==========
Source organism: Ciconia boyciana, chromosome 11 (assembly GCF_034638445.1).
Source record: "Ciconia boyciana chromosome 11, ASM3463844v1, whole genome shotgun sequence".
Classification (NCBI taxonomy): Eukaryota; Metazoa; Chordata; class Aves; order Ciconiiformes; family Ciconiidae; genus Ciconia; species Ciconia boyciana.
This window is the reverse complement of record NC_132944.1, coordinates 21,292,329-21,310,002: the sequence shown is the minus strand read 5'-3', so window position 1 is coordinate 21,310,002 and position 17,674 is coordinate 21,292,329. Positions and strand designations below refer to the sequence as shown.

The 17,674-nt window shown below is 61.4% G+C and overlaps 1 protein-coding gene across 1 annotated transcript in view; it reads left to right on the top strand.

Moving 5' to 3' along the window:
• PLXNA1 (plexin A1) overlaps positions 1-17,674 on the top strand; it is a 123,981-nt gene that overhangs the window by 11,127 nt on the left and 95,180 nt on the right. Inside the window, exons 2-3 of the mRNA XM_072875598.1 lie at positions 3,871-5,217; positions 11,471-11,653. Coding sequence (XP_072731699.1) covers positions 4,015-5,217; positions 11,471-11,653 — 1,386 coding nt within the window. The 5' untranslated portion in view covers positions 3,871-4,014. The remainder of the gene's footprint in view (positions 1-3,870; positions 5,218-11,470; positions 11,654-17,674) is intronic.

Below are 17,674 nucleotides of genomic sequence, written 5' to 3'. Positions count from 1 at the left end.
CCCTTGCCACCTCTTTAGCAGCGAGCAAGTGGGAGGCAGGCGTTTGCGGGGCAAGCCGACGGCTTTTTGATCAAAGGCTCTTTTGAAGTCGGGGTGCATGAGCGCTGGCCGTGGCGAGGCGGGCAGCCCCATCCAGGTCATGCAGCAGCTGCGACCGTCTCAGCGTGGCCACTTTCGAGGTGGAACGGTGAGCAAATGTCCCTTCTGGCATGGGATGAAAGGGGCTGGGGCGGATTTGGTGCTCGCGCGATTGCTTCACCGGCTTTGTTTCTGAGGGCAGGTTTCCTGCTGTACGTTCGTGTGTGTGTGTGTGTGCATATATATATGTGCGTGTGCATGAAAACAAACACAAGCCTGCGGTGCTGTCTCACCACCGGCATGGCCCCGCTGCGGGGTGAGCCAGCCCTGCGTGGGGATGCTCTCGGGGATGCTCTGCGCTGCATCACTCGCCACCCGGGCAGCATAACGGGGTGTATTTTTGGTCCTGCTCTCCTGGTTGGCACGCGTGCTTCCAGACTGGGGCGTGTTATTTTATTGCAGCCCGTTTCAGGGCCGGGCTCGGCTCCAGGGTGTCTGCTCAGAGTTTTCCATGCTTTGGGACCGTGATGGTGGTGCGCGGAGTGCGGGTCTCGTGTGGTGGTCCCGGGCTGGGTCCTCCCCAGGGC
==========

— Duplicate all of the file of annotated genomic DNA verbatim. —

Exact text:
Source organism: Ciconia boyciana, chromosome 11 (assembly GCF_034638445.1).
Source record: "Ciconia boyciana chromosome 11, ASM3463844v1, whole genome shotgun sequence".
Classification (NCBI taxonomy): Eukaryota; Metazoa; Chordata; class Aves; order Ciconiiformes; family Ciconiidae; genus Ciconia; species Ciconia boyciana.
This window is the reverse complement of record NC_132944.1, coordinates 21,292,329-21,310,002: the sequence shown is the minus strand read 5'-3', so window position 1 is coordinate 21,310,002 and position 17,674 is coordinate 21,292,329. Positions and strand designations below refer to the sequence as shown.

The 17,674-nt window shown below is 61.4% G+C and overlaps 1 protein-coding gene across 1 annotated transcript in view; it reads left to right on the top strand.

Moving 5' to 3' along the window:
• PLXNA1 (plexin A1) overlaps positions 1-17,674 on the top strand; it is a 123,981-nt gene that overhangs the window by 11,127 nt on the left and 95,180 nt on the right. Inside the window, exons 2-3 of the mRNA XM_072875598.1 lie at positions 3,871-5,217; positions 11,471-11,653. Coding sequence (XP_072731699.1) covers positions 4,015-5,217; positions 11,471-11,653 — 1,386 coding nt within the window. The 5' untranslated portion in view covers positions 3,871-4,014. The remainder of the gene's footprint in view (positions 1-3,870; positions 5,218-11,470; positions 11,654-17,674) is intronic.

Below are 17,674 nucleotides of genomic sequence, written 5' to 3'. Positions count from 1 at the left end.
CCCTTGCCACCTCTTTAGCAGCGAGCAAGTGGGAGGCAGGCGTTTGCGGGGCAAGCCGACGGCTTTTTGATCAAAGGCTCTTTTGAAGTCGGGGTGCATGAGCGCTGGCCGTGGCGAGGCGGGCAGCCCCATCCAGGTCATGCAGCAGCTGCGACCGTCTCAGCGTGGCCACTTTCGAGGTGGAACGGTGAGCAAATGTCCCTTCTGGCATGGGATGAAAGGGGCTGGGGCGGATTTGGTGCTCGCGCGATTGCTTCACCGGCTTTGTTTCTGAGGGCAGGTTTCCTGCTGTACGTTCGTGTGTGTGTGTGTGTGCATATATATATGTGCGTGTGCATGAAAACAAACACAAGCCTGCGGTGCTGTCTCACCACCGGCATGGCCCCGCTGCGGGGTGAGCCAGCCCTGCGTGGGGATGCTCTCGGGGATGCTCTGCGCTGCATCACTCGCCACCCGGGCAGCATAACGGGGTGTATTTTTGGTCCTGCTCTCCTGGTTGGCACGCGTGCTTCCAGACTGGGGCGTGTTATTTTATTGCAGCCCGTTTCAGGGCCGGGCTCGGCTCCAGGGTGTCTGCTCAGAGTTTTCCATGCTTTGGGACCGTGATGGTGGTGCGCGGAGTGCGGGTCTCGTGTGGTGGTCCCGGGCTGGGTCCTCCCCAGGGC